Chase Brown, RB, Illinois Fighting Illini
Again, this is where need meets value. I really liked Brown coming into this year’s draft. He had a little bit of a fumbling issue in 2022, but he averaged 27 Carries per game. He had over 100 yards rushing in nine consecutive games, and while he was inconsistent as a pass blocker, he had a few games where he did well (three were really bad, though).
He’s not going to replace Mixon, but he wasn’t drafted to. He was drafted to replace Samaje Perine. If he can be coached to the point where he’s a pretty good pass blocker, the Bengals will have gotten a good backup running back who has the potential to land a larger role. Considering which running backs were still available at this point, this was a decent pick.
Round 6 (206)
Andrei Iosivas, WR, Princeton Tigers
This is where the Bengals took a gamble. They found a potential Boyd replacement, so there wasn’t much of a need at WR, but Iosivas has intriguing upside. He’s a heptathlete, whatever that means, and has track star speed to go with his 6-3, 205-pound frame.
The Bengals will extend Joe Burrow. It’s just a matter of time. There’s hope that there will be enough left in the coffers to extend Higgins too, but we can’t be sure. If this is Higgins’ last season in Cincinnati, Iosivas has the potential to be a good outside receiver. He can at least compete to be the team’s 6th wideout this year and contribute on special teams. There were other guys that I would have liked here, though.
Still, there’s a lot of upside with this pick, and while it’s a gamble, I’m okay with gambling on the No. 206 pick.
Round 6 (217)
Brad Robbins, punter, Michigan Wolverines
This was the extra pick they got from Kansas City, and they used it to fill another need. The Bengals moved on from Kevin Huber after their long-time punter started to struggle. Dru Chrisman took over, but it was clear he wasn’t going to be a long-term answer at the position.
Robbins had the longest hang time of any punter in this year’s draft class. Hopefully, the Bengals don’t have to punt often this year, but a good punter who is able to pin opposing offenses deep in their own territory is an invaluable piece of any team.
DJ Ivey, Cornerback, Miami Hurricanes
The Bengals went back to defense with their last pick and added some more depth to their secondary. It’s clear they liked Ivey as well because they visited with him before the draft.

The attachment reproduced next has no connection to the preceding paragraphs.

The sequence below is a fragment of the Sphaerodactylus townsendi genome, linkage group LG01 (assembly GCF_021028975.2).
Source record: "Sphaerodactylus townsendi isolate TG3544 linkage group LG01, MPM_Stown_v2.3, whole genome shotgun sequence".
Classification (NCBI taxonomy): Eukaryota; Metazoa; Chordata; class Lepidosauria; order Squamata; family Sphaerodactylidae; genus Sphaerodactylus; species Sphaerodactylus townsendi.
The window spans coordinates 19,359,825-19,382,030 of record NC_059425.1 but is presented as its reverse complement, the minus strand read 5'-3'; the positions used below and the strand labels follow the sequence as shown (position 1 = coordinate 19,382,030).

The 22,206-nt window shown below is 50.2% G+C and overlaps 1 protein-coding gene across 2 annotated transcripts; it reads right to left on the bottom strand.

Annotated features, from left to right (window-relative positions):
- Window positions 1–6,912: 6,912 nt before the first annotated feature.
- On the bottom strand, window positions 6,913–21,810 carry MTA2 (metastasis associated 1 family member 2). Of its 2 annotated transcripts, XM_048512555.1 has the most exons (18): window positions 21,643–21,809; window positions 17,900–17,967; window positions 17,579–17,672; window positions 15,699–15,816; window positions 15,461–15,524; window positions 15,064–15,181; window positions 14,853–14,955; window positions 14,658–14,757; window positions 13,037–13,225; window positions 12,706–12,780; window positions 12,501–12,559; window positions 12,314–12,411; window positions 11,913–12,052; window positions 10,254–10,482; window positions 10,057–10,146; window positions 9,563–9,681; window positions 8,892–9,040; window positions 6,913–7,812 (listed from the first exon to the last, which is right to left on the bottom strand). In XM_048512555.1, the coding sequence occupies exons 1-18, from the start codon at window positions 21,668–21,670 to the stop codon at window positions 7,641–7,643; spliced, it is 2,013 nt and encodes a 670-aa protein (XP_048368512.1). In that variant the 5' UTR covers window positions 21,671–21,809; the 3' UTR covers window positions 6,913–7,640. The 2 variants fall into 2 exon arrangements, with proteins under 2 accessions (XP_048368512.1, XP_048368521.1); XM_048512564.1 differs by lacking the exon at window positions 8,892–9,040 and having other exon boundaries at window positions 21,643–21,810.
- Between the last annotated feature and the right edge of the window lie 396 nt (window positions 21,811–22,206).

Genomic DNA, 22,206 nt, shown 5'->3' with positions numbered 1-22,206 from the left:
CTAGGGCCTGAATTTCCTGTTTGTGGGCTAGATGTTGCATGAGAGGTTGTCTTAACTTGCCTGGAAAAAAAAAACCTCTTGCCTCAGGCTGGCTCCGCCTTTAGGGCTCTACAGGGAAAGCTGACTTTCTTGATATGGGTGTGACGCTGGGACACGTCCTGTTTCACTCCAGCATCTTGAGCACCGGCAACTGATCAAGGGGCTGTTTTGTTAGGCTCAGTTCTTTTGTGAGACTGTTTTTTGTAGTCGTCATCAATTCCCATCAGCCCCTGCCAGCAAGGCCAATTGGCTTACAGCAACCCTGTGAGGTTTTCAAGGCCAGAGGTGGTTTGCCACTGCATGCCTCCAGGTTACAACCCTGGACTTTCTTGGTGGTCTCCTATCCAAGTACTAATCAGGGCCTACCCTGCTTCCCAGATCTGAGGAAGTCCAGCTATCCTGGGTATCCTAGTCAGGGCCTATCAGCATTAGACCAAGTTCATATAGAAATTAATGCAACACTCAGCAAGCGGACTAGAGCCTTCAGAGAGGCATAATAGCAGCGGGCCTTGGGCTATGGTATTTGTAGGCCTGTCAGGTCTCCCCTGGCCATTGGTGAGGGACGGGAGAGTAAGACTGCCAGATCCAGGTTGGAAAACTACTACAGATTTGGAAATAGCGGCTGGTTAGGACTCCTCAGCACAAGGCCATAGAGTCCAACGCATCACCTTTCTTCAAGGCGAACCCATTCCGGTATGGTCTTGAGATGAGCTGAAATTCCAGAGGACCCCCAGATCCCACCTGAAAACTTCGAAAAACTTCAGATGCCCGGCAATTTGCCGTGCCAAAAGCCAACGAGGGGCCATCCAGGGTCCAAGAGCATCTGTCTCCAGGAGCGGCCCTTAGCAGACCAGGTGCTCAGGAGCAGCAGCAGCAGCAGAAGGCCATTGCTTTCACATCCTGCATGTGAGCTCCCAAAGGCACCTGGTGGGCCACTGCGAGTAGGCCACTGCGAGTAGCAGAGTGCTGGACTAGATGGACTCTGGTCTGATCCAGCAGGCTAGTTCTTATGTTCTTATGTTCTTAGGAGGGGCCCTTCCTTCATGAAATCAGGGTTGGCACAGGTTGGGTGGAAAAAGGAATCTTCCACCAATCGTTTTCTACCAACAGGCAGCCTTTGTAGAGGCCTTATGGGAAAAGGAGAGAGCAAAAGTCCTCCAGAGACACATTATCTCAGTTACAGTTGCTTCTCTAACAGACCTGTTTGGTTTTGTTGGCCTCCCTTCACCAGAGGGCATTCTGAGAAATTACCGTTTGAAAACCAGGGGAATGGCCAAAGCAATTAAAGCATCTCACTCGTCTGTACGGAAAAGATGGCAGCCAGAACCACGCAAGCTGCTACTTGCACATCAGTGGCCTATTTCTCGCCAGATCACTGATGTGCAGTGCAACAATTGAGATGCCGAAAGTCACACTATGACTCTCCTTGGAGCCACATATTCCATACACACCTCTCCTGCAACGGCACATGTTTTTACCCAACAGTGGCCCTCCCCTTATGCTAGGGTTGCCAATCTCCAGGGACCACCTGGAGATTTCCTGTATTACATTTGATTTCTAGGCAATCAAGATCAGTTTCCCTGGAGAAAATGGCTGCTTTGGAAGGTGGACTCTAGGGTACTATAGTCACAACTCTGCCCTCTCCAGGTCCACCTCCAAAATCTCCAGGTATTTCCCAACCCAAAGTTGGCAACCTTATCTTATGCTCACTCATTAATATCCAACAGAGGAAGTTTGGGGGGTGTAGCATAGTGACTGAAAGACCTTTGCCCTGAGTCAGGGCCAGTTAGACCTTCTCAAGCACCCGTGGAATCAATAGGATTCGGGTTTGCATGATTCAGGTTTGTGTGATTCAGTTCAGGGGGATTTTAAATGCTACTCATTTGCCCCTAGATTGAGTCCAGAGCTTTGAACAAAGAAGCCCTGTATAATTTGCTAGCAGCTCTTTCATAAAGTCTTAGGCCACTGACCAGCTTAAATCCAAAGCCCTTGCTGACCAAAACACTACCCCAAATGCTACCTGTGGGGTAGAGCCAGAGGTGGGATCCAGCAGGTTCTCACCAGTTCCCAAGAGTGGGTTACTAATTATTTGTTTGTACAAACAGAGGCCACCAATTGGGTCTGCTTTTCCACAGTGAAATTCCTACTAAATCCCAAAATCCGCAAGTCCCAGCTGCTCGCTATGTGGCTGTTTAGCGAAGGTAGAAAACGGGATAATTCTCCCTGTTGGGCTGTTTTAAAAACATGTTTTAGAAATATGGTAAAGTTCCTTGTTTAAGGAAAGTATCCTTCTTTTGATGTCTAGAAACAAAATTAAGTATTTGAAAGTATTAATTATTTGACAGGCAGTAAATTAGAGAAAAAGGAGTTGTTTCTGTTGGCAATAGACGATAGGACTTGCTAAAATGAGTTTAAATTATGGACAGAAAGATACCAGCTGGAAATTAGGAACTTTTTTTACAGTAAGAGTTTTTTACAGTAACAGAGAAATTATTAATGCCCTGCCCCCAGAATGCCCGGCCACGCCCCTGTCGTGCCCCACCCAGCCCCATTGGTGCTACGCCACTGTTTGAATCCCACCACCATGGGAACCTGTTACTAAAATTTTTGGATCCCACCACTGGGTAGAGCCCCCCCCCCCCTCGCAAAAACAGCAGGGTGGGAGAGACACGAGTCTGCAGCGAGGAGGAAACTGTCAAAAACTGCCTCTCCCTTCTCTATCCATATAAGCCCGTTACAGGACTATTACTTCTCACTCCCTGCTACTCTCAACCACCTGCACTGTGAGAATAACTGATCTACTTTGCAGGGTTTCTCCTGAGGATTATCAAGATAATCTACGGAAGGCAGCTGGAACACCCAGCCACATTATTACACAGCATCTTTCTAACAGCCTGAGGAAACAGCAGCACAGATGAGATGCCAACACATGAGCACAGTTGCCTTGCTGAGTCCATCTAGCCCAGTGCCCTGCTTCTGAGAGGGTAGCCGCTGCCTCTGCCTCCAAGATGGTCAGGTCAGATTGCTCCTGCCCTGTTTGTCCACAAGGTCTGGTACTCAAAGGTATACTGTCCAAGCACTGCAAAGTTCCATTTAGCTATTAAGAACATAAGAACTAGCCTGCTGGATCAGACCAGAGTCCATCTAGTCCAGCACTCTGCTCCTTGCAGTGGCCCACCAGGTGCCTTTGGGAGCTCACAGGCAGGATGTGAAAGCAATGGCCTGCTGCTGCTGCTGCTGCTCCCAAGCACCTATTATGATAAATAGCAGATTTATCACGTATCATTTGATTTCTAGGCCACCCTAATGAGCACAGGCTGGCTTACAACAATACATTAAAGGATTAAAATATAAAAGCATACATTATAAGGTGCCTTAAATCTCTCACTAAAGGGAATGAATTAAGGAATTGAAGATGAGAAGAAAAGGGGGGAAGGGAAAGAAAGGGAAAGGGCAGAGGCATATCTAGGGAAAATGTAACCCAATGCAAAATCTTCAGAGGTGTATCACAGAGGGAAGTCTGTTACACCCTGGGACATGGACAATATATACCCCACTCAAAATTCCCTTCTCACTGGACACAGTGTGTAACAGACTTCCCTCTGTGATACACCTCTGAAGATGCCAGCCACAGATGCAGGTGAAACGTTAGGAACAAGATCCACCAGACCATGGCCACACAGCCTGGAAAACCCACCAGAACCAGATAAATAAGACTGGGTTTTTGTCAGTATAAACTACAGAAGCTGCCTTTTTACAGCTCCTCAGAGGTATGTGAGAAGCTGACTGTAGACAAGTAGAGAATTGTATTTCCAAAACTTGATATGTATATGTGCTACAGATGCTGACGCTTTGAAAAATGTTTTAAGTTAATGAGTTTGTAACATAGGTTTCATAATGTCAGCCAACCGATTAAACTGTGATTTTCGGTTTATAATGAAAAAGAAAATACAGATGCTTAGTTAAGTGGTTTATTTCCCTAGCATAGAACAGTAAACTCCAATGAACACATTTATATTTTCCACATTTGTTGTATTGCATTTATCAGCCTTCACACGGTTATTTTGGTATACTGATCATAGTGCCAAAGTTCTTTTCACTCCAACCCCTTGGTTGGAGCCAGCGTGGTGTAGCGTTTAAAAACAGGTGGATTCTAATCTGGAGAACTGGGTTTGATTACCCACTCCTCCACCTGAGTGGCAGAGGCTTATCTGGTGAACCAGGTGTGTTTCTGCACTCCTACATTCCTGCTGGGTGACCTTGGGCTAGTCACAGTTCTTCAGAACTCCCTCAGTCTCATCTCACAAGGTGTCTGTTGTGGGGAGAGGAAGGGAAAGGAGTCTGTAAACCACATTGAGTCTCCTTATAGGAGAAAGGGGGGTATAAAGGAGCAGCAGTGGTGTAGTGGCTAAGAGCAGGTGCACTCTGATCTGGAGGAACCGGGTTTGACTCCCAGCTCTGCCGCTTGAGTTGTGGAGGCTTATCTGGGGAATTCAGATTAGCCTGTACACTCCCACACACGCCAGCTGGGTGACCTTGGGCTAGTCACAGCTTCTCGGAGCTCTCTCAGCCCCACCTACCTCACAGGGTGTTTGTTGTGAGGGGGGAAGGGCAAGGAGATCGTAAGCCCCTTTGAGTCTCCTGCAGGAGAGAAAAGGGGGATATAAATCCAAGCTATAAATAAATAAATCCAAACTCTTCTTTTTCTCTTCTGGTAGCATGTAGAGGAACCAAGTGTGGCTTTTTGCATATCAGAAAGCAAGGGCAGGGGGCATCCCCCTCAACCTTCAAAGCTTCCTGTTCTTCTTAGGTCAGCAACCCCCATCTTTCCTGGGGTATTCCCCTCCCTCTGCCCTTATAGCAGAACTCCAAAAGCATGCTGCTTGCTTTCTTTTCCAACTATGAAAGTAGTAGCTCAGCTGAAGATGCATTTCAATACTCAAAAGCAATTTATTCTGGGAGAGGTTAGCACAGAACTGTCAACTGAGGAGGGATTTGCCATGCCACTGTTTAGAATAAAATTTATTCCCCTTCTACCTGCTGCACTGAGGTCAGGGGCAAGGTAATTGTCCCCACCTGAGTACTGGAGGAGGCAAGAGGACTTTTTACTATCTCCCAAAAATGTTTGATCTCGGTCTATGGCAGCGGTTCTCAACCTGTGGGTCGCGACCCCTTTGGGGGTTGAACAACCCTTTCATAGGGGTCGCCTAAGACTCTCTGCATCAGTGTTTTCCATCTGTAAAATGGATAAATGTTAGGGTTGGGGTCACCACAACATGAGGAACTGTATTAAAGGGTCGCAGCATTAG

If Ivey makes the team, he’ll be at the back end of the depth chart and will mostly be on the field for special teams. However, he has a lot of experience, and he has some upside. I liked the idea of grabbing Brayden Willis, Moro Ojomo, or Ronnie Bell here.
What did we learn?
First, we learned the Bengals are balancing “win now” with trying to plan for the next few seasons. They understand their Super Bowl window is open, but they’re trying to keep it open for a long time.
It also tells us they value cornerback and safety more than linebacker, and they value defensive end more than defensive tackle. The major lesson in value, though, is how much they value wide receiver more than tight end. The Bengals are obviously fine with Irv Smith Jr. as their starting tight end in 2023, and it’s clear they’re okay with Drew Sample and Devin Asiasi as the backups.
Running back might be a different story, though. Jahmyr Gibbs was linked to the Bengals in the first round, but he went to the Lions at No. 12. Then Zach Charbonnet was linked to them in the second, but he was selected early. Then there was a run on running backs in the third round. They got Brown, but there are still options at running back in free agency.
It’s likely Mixon will be the starting running back in Week 1, but I couldn’t give you my 100 percent Garrisontee (see what I did there?).
Overall, I thought the Bengals did a great job at sitting back and not reaching for needs. Instead, they let the draft come to them. They filled their major needs in free agency, the drafted players are icing on the cake, at least this year.
Overall grade: B+
What grade do you give them?